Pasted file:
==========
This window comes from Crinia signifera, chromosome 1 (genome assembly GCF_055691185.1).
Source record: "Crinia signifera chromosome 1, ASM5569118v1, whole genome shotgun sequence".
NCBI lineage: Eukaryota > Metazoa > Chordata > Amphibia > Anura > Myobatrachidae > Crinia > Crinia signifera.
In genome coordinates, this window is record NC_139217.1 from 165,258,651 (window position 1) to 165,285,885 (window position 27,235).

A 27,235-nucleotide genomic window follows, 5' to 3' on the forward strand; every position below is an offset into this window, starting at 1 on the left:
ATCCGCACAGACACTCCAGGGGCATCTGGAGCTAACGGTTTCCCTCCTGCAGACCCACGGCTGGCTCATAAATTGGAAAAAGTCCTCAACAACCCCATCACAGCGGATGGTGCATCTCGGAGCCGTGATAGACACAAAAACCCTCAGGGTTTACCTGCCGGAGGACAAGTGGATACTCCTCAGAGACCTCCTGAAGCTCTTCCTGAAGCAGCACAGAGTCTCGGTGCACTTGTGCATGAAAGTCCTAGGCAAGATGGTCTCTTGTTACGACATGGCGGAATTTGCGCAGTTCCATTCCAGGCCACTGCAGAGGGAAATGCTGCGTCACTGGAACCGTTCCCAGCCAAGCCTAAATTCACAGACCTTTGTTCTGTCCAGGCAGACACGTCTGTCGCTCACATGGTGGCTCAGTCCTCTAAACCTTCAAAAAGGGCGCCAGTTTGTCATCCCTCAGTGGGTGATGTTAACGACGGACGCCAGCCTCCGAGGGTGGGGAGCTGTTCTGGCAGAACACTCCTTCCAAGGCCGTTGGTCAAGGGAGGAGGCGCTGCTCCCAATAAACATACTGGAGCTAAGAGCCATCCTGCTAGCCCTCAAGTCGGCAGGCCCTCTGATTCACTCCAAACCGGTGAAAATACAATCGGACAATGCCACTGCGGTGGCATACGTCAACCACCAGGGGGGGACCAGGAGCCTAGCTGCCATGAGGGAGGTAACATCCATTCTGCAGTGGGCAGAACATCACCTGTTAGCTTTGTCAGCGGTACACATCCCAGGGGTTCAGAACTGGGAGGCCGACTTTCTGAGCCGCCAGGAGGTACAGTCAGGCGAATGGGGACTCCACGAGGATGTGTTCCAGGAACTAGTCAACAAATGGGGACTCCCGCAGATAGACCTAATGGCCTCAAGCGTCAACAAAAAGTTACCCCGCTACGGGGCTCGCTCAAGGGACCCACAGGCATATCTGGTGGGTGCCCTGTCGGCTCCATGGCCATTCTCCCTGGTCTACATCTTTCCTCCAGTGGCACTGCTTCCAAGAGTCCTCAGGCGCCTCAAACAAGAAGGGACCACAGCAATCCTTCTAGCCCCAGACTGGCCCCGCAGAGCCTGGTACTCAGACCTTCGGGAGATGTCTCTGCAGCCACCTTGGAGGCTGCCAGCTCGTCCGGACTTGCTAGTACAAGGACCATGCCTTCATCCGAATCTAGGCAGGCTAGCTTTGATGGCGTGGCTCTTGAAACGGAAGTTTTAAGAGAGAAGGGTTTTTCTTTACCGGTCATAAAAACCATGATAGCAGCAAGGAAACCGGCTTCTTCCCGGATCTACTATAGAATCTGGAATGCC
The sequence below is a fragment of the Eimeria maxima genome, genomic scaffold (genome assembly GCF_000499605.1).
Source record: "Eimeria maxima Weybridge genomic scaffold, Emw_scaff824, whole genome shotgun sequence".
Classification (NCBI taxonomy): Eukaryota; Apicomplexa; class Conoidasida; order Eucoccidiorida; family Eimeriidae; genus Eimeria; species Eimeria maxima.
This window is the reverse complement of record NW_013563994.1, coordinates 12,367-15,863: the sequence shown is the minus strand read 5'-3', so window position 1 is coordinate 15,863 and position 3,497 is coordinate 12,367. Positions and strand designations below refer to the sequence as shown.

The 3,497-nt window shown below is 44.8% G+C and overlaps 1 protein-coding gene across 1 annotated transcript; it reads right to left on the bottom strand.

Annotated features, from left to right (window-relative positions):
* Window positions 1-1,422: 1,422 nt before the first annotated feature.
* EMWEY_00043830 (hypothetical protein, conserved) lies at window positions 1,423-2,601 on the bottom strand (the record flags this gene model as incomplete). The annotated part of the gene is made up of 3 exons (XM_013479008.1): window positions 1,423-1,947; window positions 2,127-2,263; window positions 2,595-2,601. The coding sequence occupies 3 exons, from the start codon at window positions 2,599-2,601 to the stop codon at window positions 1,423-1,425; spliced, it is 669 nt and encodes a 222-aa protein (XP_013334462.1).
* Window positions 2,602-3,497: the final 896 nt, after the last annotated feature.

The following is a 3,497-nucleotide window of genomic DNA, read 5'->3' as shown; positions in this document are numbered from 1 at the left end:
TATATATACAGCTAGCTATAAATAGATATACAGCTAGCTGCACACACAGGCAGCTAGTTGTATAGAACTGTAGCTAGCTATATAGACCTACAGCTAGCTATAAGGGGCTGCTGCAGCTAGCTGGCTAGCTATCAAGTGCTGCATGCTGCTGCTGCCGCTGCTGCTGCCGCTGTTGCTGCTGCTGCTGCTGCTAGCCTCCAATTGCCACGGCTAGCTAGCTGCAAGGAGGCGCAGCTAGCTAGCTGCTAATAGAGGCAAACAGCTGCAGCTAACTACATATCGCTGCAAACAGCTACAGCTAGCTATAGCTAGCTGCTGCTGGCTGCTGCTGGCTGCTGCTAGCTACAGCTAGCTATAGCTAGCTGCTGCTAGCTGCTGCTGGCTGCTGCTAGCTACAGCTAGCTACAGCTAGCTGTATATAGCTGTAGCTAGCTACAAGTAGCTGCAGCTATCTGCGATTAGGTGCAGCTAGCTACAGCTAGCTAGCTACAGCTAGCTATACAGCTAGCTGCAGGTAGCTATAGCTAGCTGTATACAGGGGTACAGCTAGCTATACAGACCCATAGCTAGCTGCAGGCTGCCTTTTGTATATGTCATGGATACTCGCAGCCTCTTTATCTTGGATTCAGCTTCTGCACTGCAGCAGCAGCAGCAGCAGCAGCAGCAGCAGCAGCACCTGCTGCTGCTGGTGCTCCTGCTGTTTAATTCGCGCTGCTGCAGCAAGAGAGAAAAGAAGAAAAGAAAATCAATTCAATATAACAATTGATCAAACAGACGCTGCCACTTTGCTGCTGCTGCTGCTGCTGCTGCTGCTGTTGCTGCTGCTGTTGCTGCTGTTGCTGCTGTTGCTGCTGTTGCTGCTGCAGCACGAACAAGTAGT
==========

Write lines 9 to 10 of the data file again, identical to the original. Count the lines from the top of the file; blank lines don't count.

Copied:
Classification (NCBI taxonomy): Eukaryota; Apicomplexa; class Conoidasida; order Eucoccidiorida; family Eimeriidae; genus Eimeria; species Eimeria maxima.
This window is the reverse complement of record NW_013563994.1, coordinates 12,367-15,863: the sequence shown is the minus strand read 5'-3', so window position 1 is coordinate 15,863 and position 3,497 is coordinate 12,367. Positions and strand designations below refer to the sequence as shown.